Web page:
Of course, we’re still seeing cases of “Netflix bloat”, where producers sign up for a dozen hour long episodes when they only have enough story for four to six hours. (LUKE CAGE, here’s looking at you. No wonder Netflix cancelled the whole string of them.)

              New storytelling mediums tend to create new forms.
              But it takes time for the new forms to evolve.
              (Early TV dramas were effectively filmed plays.)

              Anything that does away with artificial restraints, like word counts or ad-driven story beats is a great thing.
              Now we need creators to embrance the new flexibility and use it wisely.

            • Harald Johnson said: Although I’m seeing more and more episodes ~60 mins in “original streaming” shows.

              Yes, find the Form, tell the Story.

              I pick a “form”, 60 minutes commercial(42) or streaming(55), and a set number of classic manuscript pages per minute of “screen time” and stay within that structure. That limit gives me room to play. I even see a series of 22 minute episodes, highly compressed like HIMYM.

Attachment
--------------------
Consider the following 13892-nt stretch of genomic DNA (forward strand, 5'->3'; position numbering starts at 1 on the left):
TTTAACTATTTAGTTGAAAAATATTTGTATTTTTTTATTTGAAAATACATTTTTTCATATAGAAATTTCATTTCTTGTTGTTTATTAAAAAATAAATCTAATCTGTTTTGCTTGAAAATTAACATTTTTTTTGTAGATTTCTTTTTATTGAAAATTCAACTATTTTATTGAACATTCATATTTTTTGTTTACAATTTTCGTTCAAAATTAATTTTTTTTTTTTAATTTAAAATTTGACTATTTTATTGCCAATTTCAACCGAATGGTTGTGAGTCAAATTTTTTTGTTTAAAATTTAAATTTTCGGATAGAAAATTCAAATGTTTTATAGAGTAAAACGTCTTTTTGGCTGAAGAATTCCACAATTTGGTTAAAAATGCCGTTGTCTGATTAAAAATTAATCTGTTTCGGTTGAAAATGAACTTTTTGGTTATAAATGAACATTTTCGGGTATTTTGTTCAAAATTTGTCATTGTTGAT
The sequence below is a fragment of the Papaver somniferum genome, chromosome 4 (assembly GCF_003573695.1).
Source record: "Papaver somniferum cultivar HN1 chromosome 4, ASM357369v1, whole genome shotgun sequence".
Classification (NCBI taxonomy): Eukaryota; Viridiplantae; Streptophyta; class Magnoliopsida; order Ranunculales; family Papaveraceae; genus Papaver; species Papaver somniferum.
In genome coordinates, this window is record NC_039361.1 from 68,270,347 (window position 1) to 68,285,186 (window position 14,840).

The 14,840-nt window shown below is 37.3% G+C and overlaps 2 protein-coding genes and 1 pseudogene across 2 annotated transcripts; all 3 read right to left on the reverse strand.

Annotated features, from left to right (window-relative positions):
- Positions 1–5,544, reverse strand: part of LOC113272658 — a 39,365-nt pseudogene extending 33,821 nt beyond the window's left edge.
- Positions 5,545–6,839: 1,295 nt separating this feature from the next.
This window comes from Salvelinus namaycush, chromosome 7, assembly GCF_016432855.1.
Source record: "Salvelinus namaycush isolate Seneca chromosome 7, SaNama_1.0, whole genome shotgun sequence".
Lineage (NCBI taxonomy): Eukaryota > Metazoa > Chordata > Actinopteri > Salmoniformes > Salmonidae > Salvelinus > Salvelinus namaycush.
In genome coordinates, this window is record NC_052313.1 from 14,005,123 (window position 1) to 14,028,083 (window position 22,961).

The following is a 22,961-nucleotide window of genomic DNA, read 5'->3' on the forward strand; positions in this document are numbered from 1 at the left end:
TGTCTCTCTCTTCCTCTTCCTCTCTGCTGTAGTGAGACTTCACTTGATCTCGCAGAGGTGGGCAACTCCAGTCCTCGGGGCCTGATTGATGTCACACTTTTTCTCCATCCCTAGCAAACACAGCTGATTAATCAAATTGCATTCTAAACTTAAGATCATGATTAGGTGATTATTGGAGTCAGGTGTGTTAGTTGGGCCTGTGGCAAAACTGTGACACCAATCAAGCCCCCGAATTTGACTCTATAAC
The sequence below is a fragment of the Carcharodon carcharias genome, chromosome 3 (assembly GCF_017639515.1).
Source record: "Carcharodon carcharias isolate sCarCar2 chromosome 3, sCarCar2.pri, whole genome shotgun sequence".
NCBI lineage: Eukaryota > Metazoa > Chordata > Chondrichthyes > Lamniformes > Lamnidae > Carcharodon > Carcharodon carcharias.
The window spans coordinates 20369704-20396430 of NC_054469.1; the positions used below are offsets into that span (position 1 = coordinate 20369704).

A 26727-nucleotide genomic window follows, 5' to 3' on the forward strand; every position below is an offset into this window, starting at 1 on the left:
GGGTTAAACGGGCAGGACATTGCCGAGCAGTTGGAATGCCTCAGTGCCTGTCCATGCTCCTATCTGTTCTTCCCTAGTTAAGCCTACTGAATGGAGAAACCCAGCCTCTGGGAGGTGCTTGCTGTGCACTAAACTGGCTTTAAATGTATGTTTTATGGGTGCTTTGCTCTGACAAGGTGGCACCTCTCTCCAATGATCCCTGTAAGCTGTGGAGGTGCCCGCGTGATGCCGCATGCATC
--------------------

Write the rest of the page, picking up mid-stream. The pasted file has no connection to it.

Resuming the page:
– For some reason I need to be able to “see” the story in my mind as if it was on a screen to help me feel the size and shape of the story.

              And Felix is right, it’s scary when I start looking at what is now possible. By thinking of “novelizing” an unproduced TV series, I’m not interested in people actually producing them. I’ve already moved past that point.

              I found a number of examples that did this over the years:

              There is Shadow Unit, the story is good, but they were not consistent in their limits:


              Then there are the stories by SerialBox like Bookburners. They are up to season 5 now.


              This is the article by Max Gladstone about it. Not all of his links still work.